Not all those tortured managed to survive, though, for hundreds were tortured to death throughout the past few months based reports issued by the Syrian Revolution General Commission.

According to the commission, 204 people, including one woman and eight children died in Syrian detention centers since the start of the revolution.

The commission’s report stated that security forces use a variety of torture methods, the most common of which is electrocution, breaking bones and teeth, and gouging eyes—the last was specifically done with an activist who used to take pictures of the regime’s brutal practices against civilians. This, the report added, is besides stealing the organs of dead activists.

According to the report, out of the killed activists, 112 come from the city of Homs, 22 from Damascus and Rif Dimashq, 19 from Idlib, 12 from Hama, five from Deir ez-Zor, three from Aleppo, three from Latakia, and one from Jebleh.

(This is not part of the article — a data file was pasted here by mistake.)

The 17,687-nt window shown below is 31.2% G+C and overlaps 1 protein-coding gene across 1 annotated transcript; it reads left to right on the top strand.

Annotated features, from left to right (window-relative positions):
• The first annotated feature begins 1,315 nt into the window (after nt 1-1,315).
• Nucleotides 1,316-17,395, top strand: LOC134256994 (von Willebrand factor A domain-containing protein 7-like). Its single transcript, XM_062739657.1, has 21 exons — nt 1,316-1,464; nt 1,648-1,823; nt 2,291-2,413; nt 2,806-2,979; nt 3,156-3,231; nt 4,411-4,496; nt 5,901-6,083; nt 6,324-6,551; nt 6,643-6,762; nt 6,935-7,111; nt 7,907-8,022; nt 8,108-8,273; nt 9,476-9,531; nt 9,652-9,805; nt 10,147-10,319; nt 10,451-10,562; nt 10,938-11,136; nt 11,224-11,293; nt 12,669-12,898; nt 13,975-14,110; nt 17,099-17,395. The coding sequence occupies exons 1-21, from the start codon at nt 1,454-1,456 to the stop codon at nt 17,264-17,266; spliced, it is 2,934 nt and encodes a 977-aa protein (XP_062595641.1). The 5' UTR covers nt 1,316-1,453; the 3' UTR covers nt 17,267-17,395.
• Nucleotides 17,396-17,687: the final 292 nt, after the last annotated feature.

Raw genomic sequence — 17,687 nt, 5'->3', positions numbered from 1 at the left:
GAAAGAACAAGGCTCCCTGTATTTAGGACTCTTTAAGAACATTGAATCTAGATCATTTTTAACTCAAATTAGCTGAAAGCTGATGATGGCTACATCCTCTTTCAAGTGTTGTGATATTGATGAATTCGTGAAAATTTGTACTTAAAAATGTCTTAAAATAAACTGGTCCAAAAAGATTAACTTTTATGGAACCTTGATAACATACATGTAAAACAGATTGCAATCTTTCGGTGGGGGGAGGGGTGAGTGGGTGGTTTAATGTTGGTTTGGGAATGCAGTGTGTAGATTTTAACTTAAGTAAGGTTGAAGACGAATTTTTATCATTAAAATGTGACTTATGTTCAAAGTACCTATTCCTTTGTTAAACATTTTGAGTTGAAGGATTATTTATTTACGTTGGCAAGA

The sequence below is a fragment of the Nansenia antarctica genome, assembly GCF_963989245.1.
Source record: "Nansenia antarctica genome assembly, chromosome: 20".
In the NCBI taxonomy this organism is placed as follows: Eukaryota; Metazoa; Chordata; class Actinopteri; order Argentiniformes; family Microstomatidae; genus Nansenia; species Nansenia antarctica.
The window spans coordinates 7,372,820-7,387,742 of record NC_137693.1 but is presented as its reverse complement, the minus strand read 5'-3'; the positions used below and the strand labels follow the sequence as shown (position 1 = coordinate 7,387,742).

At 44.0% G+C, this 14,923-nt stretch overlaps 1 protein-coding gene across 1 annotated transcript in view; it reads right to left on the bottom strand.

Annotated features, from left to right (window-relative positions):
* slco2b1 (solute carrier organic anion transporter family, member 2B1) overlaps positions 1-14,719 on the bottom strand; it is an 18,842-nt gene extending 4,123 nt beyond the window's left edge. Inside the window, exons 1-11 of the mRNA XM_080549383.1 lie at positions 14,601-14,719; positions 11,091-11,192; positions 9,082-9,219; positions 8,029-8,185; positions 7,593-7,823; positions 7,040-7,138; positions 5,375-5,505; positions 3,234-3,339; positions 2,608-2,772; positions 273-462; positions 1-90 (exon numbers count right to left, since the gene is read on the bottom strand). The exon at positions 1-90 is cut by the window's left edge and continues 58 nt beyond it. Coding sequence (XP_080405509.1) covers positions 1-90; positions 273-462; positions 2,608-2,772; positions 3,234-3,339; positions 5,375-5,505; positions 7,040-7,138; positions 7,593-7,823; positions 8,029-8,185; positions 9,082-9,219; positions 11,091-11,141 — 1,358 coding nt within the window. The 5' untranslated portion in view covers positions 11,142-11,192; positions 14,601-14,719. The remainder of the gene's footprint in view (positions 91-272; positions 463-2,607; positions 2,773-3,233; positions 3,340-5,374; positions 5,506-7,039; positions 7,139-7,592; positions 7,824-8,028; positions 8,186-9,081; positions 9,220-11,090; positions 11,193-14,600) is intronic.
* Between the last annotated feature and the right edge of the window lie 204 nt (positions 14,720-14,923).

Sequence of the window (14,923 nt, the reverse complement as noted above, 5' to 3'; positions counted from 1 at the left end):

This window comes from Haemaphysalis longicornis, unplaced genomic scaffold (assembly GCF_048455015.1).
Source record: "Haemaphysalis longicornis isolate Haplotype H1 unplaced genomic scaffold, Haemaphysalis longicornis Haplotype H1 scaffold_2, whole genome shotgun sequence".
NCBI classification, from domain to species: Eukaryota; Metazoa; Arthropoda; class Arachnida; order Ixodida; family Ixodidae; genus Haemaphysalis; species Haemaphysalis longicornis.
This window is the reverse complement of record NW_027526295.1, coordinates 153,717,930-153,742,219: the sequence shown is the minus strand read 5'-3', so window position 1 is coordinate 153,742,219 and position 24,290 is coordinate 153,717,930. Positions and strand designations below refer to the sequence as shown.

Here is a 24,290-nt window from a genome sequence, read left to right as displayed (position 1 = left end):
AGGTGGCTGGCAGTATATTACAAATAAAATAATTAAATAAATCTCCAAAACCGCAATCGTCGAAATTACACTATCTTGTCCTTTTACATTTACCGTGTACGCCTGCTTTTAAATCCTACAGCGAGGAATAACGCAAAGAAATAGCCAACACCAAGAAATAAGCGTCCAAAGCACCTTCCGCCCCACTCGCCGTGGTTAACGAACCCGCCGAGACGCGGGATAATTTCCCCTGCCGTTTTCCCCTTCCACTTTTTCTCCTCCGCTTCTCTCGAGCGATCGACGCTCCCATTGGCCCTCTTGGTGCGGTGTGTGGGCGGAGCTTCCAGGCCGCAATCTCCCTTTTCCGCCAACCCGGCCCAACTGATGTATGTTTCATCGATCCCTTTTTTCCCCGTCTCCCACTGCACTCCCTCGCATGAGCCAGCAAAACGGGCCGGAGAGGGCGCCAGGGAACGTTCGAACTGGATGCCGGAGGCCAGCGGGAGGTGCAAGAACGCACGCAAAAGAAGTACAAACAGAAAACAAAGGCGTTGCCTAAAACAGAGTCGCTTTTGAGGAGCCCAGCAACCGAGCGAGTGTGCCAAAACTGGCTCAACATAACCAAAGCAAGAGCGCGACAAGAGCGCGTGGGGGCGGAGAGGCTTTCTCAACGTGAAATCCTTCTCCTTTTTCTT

The report stated that some of the activists who are still detained are tortured on daily basis and that sometimes the torture would last for 24 hours.

According to activists, most of the charges leveled against detainees are fabricated and have nothing to do with what they really do.

An activist from Rif Dimashq said he was accused of belonging to al-Qaeda and planning a series of bombings in his hometown. Meanwhile, a dissenting officer was charged with infiltrating the Syrian army for the purpose of carrying out terrorist operations.

In the same vein, a telecommunication engineer in Damascus was accused by the Political Security bureau of receiving money from foreign countries to organize a coup in Syria.

“They forced me to make televised statements about receiving money from abroad and coordinating with several media outlets to circulate false news about Syria,” he said.

Several former detainees were similarly forced to do confess to planning terrorist operations and spreading rumors about the Syrian regime.

(Translated from Arabic by Sonia Farid)